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Jimmy Rane: ‘I love Alabama, and I want to see it win every time’

HOOVER — During the Alabama Economic Growth Summit on Friday morning, a high-profile group of Yellowhammer State business leaders discussed ways to further create jobs and prosperity for all Alabamians.

Business Council of Alabama CEO Katie Boyd Britt moderated the panel, which consisted of Zeke Smith, executive vice president of external affairs for Alabama Power Company; Jimmy Parnell, chairman, president and CEO of Alfa; Mike Kemp, CEO of Kemp Management Solutions; and Jimmy Rane, president and CEO of Great Southern Wood Preserving.

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Points of discussion included public/private sector partnerships, workforce development, broadband, the Rebuild Alabama Act, the AIM Act and ways to better sell the state.

Smith also challenged attendees and leaders across the state to think about how they can work together to “build an even better Alabama.”

He stressed that the state has the potential to be number one in many areas — not just football.

His fellow panelists echoed this sentiment, focusing on the people and values that make Alabama unique.

This was first discussed when Britt asked the foursome to touch on the importance of diversity in the workplace.

“When we hear of diversity, a high percentage of us take that to be gender or race, but diversity goes well beyond that,” Kemp said. “It’s a diversity of thought, ideas, input, involvement and contribution. It’s a tremendous resource if it’s utilized properly.”

“Diversity of backgrounds, diversity of thought, diversity of experiences — all of that is so important,” Smith added.

Rane commented on the subject, too, taking the topic to a deeper level.

“To me, it’s a matter of everybody trying to find the common values — the values that supersede race, religion, ethnic origin,” Rane said.

“[W]hat I find is that we all have some things in common, and that’s what we ought to strive for,” he added. “At our company, we distill those values down to three words: duty, honor, country. And we rally around those three things.”

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Rane stressed, “It’s about having a genuine respect, a genuine respect, for everybody irregardless [of differences]. The one thing I think everybody cherishes and values is liberty. Liberty — freedom. Liberty cannot exist without morality. For me, morality comes from God.”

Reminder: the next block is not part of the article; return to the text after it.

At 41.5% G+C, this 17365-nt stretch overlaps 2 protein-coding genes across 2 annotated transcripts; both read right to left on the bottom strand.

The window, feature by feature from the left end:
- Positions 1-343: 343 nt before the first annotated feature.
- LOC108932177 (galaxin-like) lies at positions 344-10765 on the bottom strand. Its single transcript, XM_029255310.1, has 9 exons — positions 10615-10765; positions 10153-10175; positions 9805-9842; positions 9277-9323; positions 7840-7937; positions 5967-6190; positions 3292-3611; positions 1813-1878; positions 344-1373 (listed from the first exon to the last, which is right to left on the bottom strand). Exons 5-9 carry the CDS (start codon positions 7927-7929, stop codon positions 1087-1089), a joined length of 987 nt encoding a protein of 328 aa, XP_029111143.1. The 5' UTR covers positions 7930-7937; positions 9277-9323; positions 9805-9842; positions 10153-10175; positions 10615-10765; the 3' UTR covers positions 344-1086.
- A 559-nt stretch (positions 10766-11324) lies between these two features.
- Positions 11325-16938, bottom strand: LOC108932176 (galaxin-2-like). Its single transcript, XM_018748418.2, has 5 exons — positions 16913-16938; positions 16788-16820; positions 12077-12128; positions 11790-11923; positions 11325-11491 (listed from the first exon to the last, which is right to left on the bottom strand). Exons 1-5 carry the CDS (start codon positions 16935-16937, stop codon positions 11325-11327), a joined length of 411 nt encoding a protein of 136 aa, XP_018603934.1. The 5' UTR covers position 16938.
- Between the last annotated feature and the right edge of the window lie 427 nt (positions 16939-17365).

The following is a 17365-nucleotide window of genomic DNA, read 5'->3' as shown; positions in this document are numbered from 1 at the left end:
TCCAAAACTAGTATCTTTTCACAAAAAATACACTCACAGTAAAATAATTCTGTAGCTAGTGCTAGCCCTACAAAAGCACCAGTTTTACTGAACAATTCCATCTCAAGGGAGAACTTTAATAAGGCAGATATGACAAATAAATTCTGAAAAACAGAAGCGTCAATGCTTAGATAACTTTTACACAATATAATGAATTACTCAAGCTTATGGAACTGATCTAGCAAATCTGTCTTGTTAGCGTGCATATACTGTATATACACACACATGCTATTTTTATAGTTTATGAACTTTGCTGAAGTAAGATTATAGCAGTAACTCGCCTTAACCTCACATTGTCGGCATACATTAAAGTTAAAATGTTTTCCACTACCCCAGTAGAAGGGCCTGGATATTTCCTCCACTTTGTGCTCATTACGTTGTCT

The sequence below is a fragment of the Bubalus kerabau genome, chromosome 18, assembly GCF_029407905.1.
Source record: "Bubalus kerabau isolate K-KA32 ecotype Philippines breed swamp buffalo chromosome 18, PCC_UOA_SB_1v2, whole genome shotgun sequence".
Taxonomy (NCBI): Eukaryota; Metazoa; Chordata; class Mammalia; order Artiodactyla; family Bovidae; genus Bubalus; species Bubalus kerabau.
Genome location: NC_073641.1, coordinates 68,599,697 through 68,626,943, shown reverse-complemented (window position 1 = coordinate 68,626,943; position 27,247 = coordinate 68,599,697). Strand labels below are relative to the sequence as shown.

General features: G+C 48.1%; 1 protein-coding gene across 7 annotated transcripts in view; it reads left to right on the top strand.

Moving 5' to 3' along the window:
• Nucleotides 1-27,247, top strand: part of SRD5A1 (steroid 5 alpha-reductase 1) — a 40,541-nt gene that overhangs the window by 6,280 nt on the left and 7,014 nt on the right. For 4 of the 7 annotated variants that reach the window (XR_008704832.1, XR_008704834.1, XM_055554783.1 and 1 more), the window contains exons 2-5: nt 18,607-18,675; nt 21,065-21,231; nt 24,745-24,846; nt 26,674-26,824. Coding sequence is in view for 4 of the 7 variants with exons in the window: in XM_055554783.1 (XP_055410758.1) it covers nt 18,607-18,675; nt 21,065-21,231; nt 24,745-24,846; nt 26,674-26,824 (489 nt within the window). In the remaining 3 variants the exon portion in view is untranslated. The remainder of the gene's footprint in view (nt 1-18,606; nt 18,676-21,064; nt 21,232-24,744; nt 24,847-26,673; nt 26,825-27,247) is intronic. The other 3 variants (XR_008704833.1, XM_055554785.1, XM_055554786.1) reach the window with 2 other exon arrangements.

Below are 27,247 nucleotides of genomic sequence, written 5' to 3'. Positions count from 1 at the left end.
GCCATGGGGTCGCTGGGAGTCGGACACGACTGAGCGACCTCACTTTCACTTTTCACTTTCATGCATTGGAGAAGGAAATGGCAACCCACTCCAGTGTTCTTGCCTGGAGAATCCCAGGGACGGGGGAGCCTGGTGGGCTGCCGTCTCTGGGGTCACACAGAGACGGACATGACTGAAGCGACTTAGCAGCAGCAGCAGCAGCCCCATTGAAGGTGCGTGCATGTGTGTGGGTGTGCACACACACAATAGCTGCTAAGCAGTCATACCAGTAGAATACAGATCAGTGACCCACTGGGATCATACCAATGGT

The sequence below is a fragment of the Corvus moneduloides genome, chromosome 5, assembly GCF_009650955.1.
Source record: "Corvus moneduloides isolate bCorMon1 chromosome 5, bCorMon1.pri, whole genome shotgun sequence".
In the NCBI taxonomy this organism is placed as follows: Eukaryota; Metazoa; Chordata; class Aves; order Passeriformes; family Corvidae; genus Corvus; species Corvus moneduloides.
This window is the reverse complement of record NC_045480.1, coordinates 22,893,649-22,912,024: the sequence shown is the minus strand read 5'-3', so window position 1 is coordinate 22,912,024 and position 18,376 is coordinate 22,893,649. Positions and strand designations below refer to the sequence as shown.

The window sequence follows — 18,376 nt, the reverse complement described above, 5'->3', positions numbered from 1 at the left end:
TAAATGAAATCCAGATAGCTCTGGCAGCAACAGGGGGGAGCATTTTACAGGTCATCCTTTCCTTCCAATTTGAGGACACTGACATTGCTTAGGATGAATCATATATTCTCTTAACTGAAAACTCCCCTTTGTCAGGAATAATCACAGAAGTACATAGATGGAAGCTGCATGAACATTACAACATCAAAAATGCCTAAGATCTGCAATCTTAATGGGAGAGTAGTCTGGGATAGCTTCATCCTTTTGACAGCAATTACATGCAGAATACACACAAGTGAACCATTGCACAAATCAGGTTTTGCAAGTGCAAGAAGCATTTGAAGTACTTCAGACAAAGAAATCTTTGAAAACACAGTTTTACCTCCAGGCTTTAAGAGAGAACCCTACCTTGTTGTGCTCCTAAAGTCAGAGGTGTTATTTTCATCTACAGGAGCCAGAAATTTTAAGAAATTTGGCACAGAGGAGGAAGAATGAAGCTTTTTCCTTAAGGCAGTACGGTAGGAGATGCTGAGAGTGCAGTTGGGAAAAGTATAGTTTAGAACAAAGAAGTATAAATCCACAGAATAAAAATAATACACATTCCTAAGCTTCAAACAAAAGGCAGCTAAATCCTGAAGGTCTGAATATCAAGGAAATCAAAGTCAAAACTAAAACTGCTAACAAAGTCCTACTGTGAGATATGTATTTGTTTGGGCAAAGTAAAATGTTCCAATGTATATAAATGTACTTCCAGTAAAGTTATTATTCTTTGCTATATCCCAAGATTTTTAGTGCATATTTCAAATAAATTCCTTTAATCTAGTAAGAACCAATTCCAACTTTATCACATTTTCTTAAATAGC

That last statement drew a loud round of applause from the crowd, after which Rane continued, “So when you search for those common values, then you can be kind to everybody. … We don’t have a lot of the ugliness in Alabama that you see other places.”

He encouraged leaders in Washington, D.C. to return to a time when elected officials and politicians could disagree agreeably and put country over partisanship.

“I remember the time when Democrats and Republicans could … break bread together and talk about what’s best for our country — not what’s best for you and your party — what’s best for the country,” Rane remarked. “Put that first. Now, when we can get back to that, look out folks.”

Parnell later spoke to the quality of Alabama’s people as well.

“We’ve got people that can do anything,” he said.

Rane concluded with more of his thoughts on the subject. He implored everyone to look at economic development as a team sport, with everyone in Alabama rowing in the same direction as being key to success.

“I think everybody loves this state,” he emphasized. “We all [live here], have ashes of our ancestors here and there’s just a pride. I love Alabama, and I want to see it win every time.”

Sean Ross is the editor of Yellowhammer News. You can follow him on Twitter @sean_yhn